Pharmacology

The Skinny on Hoodia

May 16, 2008
The Skinny on Hoodia

Commentary by Melissa Freeman, PGY-2 

As summertime is just around the corner, many begin to evaluate whether their bodies are ready to expose what has been hidden under those bulky winter clothes. Between busy lives and an innate desire for quick results, people sometimes turn to over-the-counter diet pills for a slimmer physique. With recently banned products like Ephedra, consumers are looking for newer, more promising weight loss products. During a recent clinic visit, a patient asked me about my thoughts on diet pills that …

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Class Act: The Polypill Panacea

May 1, 2008
Class Act: The Polypill Panacea

Commentary by David Hatcher, MSIII (reviewed by Neil Shapiro, MD Editor-In-Chief, Clinical Correlations)

C.M. is a 68 year-old retired Caucasian male with a past medical history significant for coronary artery disease, hyperlipidemia, HTN, and a 30 pack year history of smoking. His drug regimen consists of a beta-blocker, an ace inhibitor, a statin, and aspirin.

Patients like C.M. are now more common than ever before. He has already had one heart attack, and he has multiple risk factors for another, many of them preventable. In …

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Future Medicine: The Search for a New Anticoagulant

April 16, 2008
Future Medicine: The Search for a New Anticoagulant

Future Medicine is a new section of Clinical Correlations devoted to hot areas of research and development in various fields of medicine. In tihis series, we will highlight treatments in their infancy, from basic research opening up new targets for treatment, to following small molecules throughout their clinical investigation. We will also bring you the latest on technology and devices, as well as perspectives on drug discovery from a business point of view. Watch out – the future is just around the corner!

Commentary by

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Class Act: Do Statins Always Have to Be Taken in the Evening?

January 10, 2008
Class Act: Do Statins Always Have to Be Taken in the Evening?

Class act is a feature of Clinical Correlations written by NYU 3rd and 4th year medical students. These posts focus on evidenced based answers to clinical questions related to patients seen by our students in the clinics or on the wards. Prior to publication, each commentary is thoroughly reviewed for content by a faculty member. Enjoy…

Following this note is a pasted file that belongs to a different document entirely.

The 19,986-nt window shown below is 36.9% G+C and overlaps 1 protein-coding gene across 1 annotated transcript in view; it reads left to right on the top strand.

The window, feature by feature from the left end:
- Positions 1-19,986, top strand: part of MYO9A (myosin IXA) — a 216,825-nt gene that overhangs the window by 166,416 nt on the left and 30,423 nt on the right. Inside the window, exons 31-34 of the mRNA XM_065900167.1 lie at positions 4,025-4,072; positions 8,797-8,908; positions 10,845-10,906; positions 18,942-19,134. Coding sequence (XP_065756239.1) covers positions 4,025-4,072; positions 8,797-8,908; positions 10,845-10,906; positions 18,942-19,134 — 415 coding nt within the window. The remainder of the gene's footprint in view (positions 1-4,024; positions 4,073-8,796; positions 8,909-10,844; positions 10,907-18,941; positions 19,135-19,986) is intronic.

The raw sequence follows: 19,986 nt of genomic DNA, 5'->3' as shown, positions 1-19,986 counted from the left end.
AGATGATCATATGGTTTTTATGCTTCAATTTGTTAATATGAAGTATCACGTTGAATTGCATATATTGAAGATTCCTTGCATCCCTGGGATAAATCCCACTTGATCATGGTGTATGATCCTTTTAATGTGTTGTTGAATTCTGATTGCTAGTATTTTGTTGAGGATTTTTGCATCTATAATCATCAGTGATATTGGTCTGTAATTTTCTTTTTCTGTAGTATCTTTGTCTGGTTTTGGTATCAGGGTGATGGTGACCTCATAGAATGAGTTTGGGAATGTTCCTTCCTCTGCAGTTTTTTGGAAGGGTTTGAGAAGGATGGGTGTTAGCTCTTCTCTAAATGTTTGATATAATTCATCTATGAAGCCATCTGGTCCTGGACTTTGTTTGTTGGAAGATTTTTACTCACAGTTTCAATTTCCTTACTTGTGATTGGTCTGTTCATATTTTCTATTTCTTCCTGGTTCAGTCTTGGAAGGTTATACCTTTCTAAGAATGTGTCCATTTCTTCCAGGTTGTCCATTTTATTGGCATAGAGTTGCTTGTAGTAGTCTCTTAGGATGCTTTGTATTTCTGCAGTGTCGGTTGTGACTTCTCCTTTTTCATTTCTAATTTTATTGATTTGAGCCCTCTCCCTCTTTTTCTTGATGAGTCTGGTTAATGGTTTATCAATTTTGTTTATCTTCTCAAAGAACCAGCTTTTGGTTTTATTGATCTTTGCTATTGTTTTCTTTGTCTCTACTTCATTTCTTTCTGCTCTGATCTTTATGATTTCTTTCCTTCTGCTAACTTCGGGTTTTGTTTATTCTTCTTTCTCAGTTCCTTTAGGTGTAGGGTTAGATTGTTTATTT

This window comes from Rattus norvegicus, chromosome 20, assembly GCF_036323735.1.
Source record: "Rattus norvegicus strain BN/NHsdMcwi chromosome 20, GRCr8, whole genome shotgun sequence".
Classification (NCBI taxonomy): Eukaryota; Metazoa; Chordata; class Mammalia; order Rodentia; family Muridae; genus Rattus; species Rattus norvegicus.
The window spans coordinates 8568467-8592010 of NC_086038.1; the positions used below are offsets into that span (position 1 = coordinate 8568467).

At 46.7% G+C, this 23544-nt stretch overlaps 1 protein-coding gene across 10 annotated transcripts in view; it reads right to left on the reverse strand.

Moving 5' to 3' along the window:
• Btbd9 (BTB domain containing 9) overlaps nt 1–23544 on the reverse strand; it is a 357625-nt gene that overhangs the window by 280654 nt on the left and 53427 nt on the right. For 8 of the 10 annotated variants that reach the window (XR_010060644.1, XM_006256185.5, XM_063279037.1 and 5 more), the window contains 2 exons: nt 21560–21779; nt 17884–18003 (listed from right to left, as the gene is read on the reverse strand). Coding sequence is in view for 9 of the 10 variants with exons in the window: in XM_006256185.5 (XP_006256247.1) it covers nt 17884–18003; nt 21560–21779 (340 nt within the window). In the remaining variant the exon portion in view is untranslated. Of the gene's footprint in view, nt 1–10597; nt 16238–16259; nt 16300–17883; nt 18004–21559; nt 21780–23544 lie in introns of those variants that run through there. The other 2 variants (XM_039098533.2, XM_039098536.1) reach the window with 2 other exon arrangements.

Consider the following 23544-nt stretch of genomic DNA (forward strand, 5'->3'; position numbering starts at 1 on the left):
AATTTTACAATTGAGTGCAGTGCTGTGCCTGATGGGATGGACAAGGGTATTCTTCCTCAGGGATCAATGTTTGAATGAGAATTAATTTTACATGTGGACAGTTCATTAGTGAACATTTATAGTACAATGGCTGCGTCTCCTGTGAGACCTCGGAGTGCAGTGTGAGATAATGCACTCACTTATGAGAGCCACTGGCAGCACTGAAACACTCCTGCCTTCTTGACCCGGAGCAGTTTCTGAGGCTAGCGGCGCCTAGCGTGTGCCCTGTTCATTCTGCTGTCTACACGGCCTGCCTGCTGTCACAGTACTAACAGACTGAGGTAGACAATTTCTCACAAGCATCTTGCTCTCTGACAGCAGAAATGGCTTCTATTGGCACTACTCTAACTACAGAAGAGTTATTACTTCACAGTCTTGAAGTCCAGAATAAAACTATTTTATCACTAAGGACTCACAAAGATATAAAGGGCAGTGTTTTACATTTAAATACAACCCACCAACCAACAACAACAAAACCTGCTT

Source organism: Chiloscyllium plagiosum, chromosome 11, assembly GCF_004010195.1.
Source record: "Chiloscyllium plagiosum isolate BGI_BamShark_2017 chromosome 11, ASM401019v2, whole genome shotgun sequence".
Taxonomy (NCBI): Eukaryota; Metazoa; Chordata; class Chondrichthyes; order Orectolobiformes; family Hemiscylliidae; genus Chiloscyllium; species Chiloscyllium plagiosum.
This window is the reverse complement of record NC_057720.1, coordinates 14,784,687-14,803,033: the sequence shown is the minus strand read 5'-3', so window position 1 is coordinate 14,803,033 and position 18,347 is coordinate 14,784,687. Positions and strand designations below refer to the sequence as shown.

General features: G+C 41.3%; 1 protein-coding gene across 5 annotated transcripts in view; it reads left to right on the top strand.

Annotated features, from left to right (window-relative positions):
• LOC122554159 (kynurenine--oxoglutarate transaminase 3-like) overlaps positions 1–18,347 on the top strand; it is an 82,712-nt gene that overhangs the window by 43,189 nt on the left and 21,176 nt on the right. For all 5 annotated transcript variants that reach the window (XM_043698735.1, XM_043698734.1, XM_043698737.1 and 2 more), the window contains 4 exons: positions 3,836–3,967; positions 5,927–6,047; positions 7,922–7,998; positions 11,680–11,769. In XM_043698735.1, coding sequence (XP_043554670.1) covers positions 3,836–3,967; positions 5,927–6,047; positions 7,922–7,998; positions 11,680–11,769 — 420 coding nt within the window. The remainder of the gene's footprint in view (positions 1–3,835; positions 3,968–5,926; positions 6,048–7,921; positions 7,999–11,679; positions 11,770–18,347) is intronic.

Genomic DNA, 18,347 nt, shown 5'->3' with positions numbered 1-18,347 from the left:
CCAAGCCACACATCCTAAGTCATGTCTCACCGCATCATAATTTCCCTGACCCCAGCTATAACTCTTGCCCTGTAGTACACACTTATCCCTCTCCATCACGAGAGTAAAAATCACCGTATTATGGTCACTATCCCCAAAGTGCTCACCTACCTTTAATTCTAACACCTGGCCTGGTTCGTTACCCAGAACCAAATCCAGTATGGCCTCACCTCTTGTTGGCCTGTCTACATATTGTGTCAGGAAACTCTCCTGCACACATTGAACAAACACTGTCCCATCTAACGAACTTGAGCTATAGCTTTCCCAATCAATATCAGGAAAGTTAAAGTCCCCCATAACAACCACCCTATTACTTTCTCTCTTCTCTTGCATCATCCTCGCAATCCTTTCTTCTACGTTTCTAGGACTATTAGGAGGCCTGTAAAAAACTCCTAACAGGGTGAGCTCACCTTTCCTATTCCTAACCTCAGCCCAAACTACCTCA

Commentary by David Leaf, MSIV

HMG-CoA reductase inhibitors (statins) are the most powerful drugs used for lowering LDL cholesterol, with median reductions in the range of 30 to 63 …

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Clinical Question: Pharmacology

December 28, 2007
Clinical Question: Pharmacology

Is there evidence to support the use of Lantus® (human insulin analog glargine) administered Q12h in Type 1 Diabetes?

Commentary by Kathy Lee, Pharmacy Resident 

The goal of diabetes management is to reduce the risk of long-term complications by maintaining near-normal glycemic control, in addition to reducing other risk factors. Patients with type 1 diabetes have an absolute deficiency in insulin and require exogenous insulin replacement. Lantus®, human insulin analog glargine, is the only long-acting insulin that exhibits a “peakless” action profile with duration of …

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FDA Warns of Possible Link Between Chantix Therapy and Mood Disturbances

December 14, 2007
FDA Warns of Possible Link Between Chantix Therapy and Mood Disturbances

Commentary by Robert Leonard PharmD, Pharmacy Resident New York Harbor Healthcare System

On November 20, 2007 the FDA announced mounting evidence linking varenicline (Chantix®) therapy for smoking cessation with suicidal ideation and erratic and aggressive behavior. The announcement comes in response to post-marketing case reports submitted to the FDA by the makers of Chantix®, Pfizer Inc. Early review of the cases reveal new onset of depressed mood, suicidal thoughts, and changes in emotions or behaviors within days to weeks of starting Chantix® therapy. A direct …

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FDA Approves Raltegravir- A First in New Class of HIV Medications

November 14, 2007
FDA Approves Raltegravir- A First in New Class of HIV Medications

Commentary by Helen Kourlas PharmD, Pharmacology Section Editor

On October 16th the FDA announced the approval of raltegravir (Isentress®) for the treatment of Human Immunodeficiency Virus (HIV)-1 infection in combination with other antiretroviral agents. The use of raltegravir is recommended for patients who have HIV-1 strains resistant to multiple antiretroviral medications. Raltegravir belongs to a new pharmacologic class of antiretrovirals called HIV integrase strand transfer inhibitors. Integrase is one of the three enzymes necessary for the HIV-1 virus to replicate, and integrase inhibitors can stop …

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FDA Approves Label Revision for Erectile Dysfunction Drugs

October 24, 2007
FDA Approves Label Revision for Erectile Dysfunction Drugs

Commentary by Kathy Lee, Pharm.D. Pharmacy Practice Resident

On October 18 2007, the FDA announced the approval of labeling changes to erectile dysfunction (ED) drugs in the class known as phosphodiesterase type 5 (PDE-5) inhibitors. This includes drugs Cialis®, Levitra®, Viagra®, as well as Revatio®, a PDE-5 inhibitor indicated for pulmonary arterial hypertension (PAH). The label revisions draw attention to the potential risk of sudden hearing loss, sometimes associated with vestibular symptoms such as tinnitus, vertigo, and dizziness. Based on 29 postmarketing reports of this …

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